Most people don’t like being wrong. Part of the dislike towards being wrong is an innate evolutionary reaction, but most of it is culturally-ingrained. But no matter how hard one tries to avoid being wrong, one can be wrong, and far too often, is. It’s simply a part of life.
Sometimes, though, one is happy to be proven wrong – there are plenty of times, I’m sure, when being right would mean something terrible, and in those moments, it’s always a happy thing to know that one has been wrong the whole time.
This happens a lot to me when I’m reading series. There have been times when I’ve started off a series and think it promising, only to be proven wrong – sometimes horrifically so – by the time I read the end of it – and since I always try to finish a series if I like the first book, this can occasionally be a terrible experience if the subsequent books after the first one don’t have any redeeming qualities at all. Case in point: Stephenie Meyer’s Twilight Saga. I started on it when I first heard of the hype, and though I’d already seen the many negative reviews I thought it was only right that I came to that decision myself. The first book wasn’t altogether that bad: it was juvenile, to be sure, but I thought I came to that conclusion only because I was reading it from the perspective and with the experience of a twenty-something who was already done with her teenage years and was relatively happy to leave them behind. Alas, the succeeding books proved my initial optimistic assumption wrong, and I don’t think I’ve ever gotten rid of a set of books quite so quickly as I got rid of my copies of the Twilight Saga.
On the other hand, there have been times when I’ve been happy to be proven wrong about something. When I first heard about Laurie R. King’s Mary Russell series, for instance, I’d heard some rumblings that they weren’t very good at all, and I was pleased to find that most of the books in the series were, in fact, a lot of fun to read. The negative reviews likely came from people who had some very strict ideas about what could and couldn’t be done with Sherlock Holmes (though how they summoned Sir Arthur Conan Doyle’s spirit from beyond the grave to get that authority, I’d like to know).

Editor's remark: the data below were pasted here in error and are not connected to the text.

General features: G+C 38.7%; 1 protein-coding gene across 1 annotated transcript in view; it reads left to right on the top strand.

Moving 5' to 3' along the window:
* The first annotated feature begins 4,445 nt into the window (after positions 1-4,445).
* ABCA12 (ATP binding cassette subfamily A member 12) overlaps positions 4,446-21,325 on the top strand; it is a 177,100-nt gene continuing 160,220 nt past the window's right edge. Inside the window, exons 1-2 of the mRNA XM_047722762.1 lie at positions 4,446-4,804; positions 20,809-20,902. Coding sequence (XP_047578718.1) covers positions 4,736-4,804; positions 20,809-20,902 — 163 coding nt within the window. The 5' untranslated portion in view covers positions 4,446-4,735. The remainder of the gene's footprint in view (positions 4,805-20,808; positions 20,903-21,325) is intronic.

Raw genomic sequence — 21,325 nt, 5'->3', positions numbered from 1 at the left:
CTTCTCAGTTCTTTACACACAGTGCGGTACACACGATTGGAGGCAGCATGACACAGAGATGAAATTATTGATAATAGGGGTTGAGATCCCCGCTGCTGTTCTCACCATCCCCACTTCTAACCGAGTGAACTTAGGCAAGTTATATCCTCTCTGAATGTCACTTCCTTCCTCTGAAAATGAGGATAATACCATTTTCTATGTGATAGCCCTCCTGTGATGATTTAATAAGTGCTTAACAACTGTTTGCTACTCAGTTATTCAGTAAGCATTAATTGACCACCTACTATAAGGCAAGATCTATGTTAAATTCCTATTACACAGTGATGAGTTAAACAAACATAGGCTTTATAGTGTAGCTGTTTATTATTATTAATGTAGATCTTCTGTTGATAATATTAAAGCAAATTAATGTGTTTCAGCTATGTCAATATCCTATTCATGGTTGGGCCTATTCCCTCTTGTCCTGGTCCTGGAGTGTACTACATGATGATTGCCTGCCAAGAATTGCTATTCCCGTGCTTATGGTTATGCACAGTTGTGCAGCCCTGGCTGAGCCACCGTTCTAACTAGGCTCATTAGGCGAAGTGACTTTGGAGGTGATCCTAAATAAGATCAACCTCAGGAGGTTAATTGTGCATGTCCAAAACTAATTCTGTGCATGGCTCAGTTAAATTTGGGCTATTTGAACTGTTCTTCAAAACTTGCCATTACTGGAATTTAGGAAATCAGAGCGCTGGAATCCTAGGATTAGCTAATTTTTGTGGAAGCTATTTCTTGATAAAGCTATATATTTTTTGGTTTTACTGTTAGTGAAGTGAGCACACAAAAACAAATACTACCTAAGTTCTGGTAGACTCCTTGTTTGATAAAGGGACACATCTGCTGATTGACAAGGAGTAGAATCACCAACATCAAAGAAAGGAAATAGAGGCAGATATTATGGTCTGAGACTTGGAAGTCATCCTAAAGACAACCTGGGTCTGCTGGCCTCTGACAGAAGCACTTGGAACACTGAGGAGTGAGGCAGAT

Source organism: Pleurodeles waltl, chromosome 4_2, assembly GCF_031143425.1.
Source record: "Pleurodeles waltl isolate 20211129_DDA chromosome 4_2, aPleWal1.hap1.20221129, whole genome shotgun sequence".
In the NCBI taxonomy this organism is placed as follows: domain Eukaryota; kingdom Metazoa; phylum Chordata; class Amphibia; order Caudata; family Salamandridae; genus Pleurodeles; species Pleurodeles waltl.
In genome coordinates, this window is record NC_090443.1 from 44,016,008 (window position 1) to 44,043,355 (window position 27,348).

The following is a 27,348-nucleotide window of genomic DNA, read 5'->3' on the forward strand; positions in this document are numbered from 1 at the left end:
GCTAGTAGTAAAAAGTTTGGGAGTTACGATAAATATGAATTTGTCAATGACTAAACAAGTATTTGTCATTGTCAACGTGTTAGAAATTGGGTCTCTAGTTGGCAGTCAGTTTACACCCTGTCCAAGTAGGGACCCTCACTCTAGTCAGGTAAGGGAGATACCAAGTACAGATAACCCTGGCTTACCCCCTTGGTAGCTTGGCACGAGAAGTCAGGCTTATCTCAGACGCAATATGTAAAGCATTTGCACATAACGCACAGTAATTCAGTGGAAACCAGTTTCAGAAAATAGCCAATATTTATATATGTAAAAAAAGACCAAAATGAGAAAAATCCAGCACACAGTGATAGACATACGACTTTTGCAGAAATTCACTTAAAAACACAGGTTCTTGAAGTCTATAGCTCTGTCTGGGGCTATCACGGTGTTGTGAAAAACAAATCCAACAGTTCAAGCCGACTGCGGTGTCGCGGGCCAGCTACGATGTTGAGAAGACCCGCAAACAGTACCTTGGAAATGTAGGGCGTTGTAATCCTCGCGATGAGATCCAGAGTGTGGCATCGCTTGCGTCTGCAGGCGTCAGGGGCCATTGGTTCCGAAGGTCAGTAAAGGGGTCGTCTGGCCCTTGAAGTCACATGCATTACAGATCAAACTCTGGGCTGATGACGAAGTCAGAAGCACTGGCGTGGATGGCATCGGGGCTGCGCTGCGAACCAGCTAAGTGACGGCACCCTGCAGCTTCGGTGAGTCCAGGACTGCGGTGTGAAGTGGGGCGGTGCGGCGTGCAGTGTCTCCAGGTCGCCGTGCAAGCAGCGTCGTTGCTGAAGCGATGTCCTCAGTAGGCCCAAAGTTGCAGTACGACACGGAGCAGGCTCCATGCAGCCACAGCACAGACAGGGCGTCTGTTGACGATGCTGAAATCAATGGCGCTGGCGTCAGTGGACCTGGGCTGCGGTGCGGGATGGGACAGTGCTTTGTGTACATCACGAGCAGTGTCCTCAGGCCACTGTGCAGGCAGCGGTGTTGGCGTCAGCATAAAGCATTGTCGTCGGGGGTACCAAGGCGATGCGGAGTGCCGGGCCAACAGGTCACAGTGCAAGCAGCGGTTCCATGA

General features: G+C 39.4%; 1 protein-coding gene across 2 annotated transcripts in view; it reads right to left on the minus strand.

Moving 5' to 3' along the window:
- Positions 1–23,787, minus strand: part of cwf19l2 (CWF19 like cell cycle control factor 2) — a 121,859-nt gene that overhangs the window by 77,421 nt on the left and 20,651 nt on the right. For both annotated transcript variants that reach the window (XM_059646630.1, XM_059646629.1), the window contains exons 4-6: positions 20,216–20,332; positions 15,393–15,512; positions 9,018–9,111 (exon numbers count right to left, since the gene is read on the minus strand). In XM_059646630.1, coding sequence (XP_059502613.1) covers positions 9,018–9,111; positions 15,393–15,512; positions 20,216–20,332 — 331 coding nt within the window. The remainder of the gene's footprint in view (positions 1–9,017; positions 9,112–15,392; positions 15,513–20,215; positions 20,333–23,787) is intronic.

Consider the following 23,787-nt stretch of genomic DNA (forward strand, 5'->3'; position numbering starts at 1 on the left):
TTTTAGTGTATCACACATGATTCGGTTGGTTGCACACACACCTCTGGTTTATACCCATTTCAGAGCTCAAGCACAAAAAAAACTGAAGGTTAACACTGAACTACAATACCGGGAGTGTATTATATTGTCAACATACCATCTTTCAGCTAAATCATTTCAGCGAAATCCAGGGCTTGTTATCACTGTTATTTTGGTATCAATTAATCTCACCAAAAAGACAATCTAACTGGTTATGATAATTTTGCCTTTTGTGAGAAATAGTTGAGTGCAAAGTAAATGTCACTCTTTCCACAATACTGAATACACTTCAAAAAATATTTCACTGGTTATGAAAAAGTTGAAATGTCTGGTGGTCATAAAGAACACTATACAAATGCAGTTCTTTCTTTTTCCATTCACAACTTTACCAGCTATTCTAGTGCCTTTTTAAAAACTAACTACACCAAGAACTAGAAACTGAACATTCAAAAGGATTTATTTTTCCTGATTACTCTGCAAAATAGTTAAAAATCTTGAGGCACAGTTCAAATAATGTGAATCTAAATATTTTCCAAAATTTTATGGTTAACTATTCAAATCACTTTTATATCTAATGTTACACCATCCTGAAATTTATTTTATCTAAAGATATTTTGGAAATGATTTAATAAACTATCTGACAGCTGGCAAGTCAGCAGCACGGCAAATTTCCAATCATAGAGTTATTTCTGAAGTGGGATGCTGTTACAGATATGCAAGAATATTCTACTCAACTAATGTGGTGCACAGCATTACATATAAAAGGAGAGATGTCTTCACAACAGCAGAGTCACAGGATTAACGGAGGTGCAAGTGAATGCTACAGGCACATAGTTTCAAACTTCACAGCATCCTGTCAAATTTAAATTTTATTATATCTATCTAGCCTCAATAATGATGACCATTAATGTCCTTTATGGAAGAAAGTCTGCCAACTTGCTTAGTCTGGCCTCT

Most recently, I’ve been proven wrong in my assumptions about a series by Dan Abnett’s Ravenor Returns, the second book in the Ravenor trilogy, set in the massive Warhammer 40,000 shared universe. I’ve just come directly off the first book, Ravenor, which didn’t really leave much of an impression on me, and which I found rather mediocre, especially in comparison with the Eisenhorn trilogy, which was also written by Abnett and which precedes the Ravenor trilogy.
However, Ravenor Returned proves my initial assumptions wrong – and my friend Steven correct. He was right when he told me that I should hang in there despite my misgivings, and I’m glad I did.
Taking place a year after the events of Ravenor, Ravenor Returned sees Ravenor and his crew return to Eustis Majoris after managing to escape – barely – a plot laid for them at Bonner’s Reach. What started out as a simple investigation into the trade of an illegal substance called flects has turned into an outright crisis involving possible corruption at the very highest levels of politics and leadership in the area. In order to better figure out the truth of what’s going on, Ravenor puts his team under Special Condition: meaning that he’s cut himself off from the support of the Inquisition, and can’t reach out to them for help. It does mean, however, that he’s flying completely under the radar – something he plans to use to his advantage.
What he doesn’t know, however, is how many games are already in play, and that Eustis Majoris is a virtual nest of traps and insidious plots – one he and his team are about to set off in the most spectacular – and horrific – way possible.
In my review for Ravenor one of the first things I noted was that Ravenor didn’t seem to have a very strong narrative voice – something I found disappointing, especially since I always appreciate a strong narrative voice if I’m reading anything told from a first-person perspective. I contrasted this with the Eisenhorn books, wherein the main character and narrator, Gregor Eisenhorn, had such a distinctive voice that it was possible to learn a great deal about who he was as a character just from his narration alone. I’d been hoping for that kind of narration when I started the Ravenor trilogy, and when that didn’t happen in Ravenor, I found myself rather disappointed.